Originally posted on isportsweb.com  |  Last updated 4/5/12

The 2012 NFL Draft is just around the corner and the Indianapolis Colts are on the clock. It’s a foregone conclusion that Jim Irsay and the Colts are going to select former Stanford quarterback Andrew Luck with the first overall selection to replace Peyton Manning, who after being released signed with the Broncos.

The talking heads on various sports sites want you to believe there is indecision on the Colts part on who they should draft, but it’s a done deal. However, that doesn’t mean there isn’t room for debate on who the Colts SHOULD use their #1 overall pick on.

It’s not often for me to believe the top two QB’s in any draft class are going to be franchise players. I feel like Luck and Baylor’s Robert Griffin III are sure-things in the NFL. I watched a lot of both in college, and the Colts and Redskins respectively should feel great about their future moving forward with these two guys under center.

I’m hard on QBs. Always have been. Admittedly I wasn’t high on Cam Newton’s pro prospects last season, and chances are you weren’t either. Personally I didn’t see any great QBs in last year’s draft class, and I still don’t like Blaine Gabbert, Jake Locker, or Christian Ponder. I have come around on Cam Newton though.

Again, it is exceedingly rare that I’m this high on two QBs. These two aren’t going to be the next Peyton Manning and Ryan Leaf. Both of these guys have the potential to be Peyton Manning’s. I won’t go as far as saying they are going to be on that level, but I could see either leading their team to a Super Bowl win, winning an MVP or two, and being selected to multiple All Pro teams. They are both that talented.

So, what should the Colts do when Roger Goodell officially puts them on the clock on draft night? Should they take Andrew Luck like they are almost surely going to do? Or should they take last season’s Heisman Trophy winning quarterback, Robert Griffin III?

Andrew Luck represents the safer option for the Colts.

Andrew Luck presents the safer option for Jim Irsay and company. Luck was a three year starter in Palo Alto for the Cardinal running a pro-style offense. Luck led the resurrection of the Stanford football program, leading the Cardinal to a 31-8 record in his three seasons as a starter, including a 23-3 mark over his last two seasons.

Luck would have been selected over Cam Newton as the #1 pick last season had he decided to leave school after his redshirt sophomore season. Instead, he returned to Palo Alto in search of a Pac-12 Championship. Luck and Stanford ultimately fell short of that goal, but still enjoyed an extremely successful season.

Luck couldn’t lead the Cardinal over the hump against Oregon yet again, but Stanford was still invited to their second consecutive BCS Bowl game, where they fell short this time around in a 41-38 overtime loss to Oklahoma State.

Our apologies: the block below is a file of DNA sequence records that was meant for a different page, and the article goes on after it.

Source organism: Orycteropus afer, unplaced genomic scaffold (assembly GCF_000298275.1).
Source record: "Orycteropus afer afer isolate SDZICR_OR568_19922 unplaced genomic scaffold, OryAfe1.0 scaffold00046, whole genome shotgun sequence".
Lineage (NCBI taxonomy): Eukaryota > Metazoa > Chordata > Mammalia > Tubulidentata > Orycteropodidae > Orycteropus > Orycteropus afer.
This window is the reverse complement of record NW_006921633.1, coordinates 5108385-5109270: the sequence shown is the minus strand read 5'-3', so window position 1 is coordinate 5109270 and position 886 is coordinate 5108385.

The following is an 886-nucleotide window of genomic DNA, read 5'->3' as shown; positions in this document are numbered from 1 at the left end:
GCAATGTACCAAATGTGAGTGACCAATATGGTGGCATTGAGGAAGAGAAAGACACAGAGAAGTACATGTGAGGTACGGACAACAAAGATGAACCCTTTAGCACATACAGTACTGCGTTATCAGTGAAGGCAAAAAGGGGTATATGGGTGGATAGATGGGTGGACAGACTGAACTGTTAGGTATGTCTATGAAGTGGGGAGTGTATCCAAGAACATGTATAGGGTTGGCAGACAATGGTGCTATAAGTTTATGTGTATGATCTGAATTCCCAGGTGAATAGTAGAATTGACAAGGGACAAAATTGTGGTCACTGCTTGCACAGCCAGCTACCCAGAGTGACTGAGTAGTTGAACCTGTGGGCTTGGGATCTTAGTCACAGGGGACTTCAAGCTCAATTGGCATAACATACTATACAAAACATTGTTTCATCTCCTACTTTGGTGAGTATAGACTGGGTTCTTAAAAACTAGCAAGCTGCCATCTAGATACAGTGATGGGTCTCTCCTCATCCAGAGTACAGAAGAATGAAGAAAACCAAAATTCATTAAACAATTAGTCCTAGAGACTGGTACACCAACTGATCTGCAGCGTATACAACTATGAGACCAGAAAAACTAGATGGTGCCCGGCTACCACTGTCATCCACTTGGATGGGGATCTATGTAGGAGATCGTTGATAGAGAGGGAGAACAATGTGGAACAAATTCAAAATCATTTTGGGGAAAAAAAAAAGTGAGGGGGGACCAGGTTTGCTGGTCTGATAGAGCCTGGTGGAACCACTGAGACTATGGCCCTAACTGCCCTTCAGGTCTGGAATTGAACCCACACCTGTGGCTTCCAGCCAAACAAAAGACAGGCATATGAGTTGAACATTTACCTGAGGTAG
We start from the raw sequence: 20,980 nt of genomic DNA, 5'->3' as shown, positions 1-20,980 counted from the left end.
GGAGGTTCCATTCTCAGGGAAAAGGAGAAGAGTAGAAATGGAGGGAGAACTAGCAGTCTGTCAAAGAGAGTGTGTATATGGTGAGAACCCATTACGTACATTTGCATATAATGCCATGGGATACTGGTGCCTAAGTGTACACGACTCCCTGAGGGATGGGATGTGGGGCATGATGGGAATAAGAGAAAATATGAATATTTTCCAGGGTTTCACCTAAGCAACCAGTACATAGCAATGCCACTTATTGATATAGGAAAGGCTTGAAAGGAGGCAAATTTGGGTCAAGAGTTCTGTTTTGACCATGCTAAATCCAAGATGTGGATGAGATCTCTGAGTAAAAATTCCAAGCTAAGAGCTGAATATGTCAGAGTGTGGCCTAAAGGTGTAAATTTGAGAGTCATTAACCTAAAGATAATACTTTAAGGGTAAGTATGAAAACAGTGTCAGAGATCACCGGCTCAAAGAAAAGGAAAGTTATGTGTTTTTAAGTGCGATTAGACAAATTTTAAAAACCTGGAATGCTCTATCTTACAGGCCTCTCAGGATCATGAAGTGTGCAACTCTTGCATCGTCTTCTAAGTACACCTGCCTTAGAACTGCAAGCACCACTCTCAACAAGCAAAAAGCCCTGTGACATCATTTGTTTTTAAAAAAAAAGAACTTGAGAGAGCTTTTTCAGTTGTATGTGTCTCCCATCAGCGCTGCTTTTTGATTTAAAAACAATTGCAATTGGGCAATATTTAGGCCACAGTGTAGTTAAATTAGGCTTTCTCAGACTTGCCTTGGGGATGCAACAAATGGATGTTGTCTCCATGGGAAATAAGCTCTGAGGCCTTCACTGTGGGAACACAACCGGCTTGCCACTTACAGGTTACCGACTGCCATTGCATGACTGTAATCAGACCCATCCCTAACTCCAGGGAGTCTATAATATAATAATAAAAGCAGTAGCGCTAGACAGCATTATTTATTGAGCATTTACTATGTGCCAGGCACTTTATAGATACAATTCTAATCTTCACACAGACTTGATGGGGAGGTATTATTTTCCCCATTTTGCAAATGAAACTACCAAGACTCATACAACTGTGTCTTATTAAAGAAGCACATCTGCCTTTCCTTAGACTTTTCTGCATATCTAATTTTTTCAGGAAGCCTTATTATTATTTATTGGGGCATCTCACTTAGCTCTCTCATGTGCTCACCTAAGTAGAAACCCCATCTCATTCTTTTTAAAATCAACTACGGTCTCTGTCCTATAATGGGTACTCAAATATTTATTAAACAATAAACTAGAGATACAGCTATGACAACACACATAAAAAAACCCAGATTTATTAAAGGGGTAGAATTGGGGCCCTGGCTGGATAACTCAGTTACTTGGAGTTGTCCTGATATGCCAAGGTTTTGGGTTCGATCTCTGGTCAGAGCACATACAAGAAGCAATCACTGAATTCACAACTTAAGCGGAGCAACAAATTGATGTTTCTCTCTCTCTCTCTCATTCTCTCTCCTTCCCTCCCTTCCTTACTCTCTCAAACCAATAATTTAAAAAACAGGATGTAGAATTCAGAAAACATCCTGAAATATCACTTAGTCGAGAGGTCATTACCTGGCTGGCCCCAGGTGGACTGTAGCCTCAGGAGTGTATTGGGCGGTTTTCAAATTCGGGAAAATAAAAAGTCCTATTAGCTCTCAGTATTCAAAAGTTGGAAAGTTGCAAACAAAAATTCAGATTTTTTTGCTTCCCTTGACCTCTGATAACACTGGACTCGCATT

Luck is a tremendous talent, and widely thought to be the most pro ready quarterback to come through the draft in years. He has a good arm, while not elite, and is a great decision maker. Want to know who ran the Stanford offense out there last year? It wasn’t David Shaw or Pep Hamilton. It was Andrew Luck. He helped diagram the plays, and he made all the right audibles at the line of scrimmage.

Andrew Luck sacrificed his own numbers a year ago for the betterment of the team. Instead of throwing 35-40 passes a game, Luck was content with pounding the rock and picking his spots to throw passes. You know why? Because he knew that was Stanford’s best chance of winning games.

He threw over 35 passes only three times last season. Once in a blowout win over Washington State, another in a triple overtime win over USC, and then when Stanford was thumped by Oregon, and Luck was forced to throw more with the Cardinal playing from behind.

Add all that together with the fact that Luck rated out similarly as an athlete to last season’s #1 pick and former Heisman Trophy Winner Cam Newton, and Luck seems like an obvious choice to be selected #1.

At 6’4” 240 pounds, Luck ran an impressive 4.69 40-yard-dash officially at the NFL Scouting Combine. His broad jump was just short of Cam Newton’s mark last season, and his vertical was actually an inch higher than the Panthers QB.

My biggest concern with Luck is suffering from the well known “David Carr syndrome” in Indianapolis. Carr, a former #1 pick in his own right, was sacked out of the league in Houston playing behind a terrible offensive line. The Colts offensive line isn’t that terrible, but it certainly isn’t at the level Luck is used to.

Luck spent the last two years in Palo Alto playing behind one of the best offensive lines in the nation. But then, you watch him do something like this and those worries go away. He obviously won’t be trucking many NFL defenders in the open field, but he has shown the ability to take hits and he doesn’t shy away from contact.